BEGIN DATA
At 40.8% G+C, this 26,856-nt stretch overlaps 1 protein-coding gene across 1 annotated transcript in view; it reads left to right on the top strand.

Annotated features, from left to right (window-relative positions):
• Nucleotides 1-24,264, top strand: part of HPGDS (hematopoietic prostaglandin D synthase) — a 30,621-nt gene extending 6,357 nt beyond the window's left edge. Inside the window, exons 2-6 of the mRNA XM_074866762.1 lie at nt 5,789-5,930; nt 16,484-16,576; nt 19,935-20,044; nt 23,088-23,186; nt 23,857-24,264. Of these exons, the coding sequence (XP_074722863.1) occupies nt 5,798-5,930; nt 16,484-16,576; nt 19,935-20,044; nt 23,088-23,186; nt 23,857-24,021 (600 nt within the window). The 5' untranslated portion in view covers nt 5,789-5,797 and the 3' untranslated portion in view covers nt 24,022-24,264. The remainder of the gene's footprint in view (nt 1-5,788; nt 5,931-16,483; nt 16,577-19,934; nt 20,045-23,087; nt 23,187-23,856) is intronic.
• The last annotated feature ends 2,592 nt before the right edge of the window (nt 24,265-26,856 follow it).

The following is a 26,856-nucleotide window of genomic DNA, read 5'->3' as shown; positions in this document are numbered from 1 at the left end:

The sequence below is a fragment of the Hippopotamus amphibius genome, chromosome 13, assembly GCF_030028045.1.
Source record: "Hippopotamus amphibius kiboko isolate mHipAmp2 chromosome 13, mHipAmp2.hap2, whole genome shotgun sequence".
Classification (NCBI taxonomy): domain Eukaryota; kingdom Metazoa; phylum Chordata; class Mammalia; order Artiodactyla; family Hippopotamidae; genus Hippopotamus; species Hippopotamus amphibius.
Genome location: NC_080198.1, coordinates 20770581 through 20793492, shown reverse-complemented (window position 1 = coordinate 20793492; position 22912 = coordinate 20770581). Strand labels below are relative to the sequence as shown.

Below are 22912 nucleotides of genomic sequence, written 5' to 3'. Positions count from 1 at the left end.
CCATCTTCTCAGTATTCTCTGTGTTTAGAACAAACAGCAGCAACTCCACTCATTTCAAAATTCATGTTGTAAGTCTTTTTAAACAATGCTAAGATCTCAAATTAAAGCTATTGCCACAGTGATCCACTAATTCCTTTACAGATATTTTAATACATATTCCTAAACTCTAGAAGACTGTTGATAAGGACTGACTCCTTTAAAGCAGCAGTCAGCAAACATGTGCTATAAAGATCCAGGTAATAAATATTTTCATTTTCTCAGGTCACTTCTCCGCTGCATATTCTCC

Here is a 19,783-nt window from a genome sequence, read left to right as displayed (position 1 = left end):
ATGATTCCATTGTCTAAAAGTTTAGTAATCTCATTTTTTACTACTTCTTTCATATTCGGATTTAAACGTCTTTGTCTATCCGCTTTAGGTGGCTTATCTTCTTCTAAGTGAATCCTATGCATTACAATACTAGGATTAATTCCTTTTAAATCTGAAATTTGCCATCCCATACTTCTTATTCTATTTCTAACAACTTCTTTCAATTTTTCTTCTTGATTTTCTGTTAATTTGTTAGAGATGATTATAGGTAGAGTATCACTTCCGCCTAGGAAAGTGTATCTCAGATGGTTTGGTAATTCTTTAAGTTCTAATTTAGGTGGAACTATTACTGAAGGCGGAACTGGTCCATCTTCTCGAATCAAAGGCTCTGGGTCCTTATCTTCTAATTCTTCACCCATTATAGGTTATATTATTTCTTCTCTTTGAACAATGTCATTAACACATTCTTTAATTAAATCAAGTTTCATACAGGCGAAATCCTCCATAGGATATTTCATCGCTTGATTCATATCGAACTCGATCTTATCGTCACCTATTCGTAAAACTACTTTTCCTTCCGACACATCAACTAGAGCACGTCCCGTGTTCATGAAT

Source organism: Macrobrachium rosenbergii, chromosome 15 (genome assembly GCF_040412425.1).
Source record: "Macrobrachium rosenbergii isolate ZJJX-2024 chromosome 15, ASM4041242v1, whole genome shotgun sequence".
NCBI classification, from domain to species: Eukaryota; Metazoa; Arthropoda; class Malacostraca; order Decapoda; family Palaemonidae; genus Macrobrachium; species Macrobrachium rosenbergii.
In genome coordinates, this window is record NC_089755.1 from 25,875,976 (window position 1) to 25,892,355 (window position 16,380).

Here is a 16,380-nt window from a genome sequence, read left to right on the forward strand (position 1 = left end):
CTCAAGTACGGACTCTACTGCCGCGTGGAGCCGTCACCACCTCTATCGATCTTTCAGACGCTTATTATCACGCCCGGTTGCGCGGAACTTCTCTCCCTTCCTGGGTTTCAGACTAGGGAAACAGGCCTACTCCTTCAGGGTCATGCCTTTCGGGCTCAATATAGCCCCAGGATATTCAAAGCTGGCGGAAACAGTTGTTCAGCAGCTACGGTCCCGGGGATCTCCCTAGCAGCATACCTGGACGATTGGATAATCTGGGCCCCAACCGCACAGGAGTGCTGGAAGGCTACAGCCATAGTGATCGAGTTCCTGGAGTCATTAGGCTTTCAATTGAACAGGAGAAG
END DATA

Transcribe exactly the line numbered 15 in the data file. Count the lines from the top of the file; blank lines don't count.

Source record: "Macrobrachium rosenbergii isolate ZJJX-2024 chromosome 15, ASM4041242v1, whole genome shotgun sequence".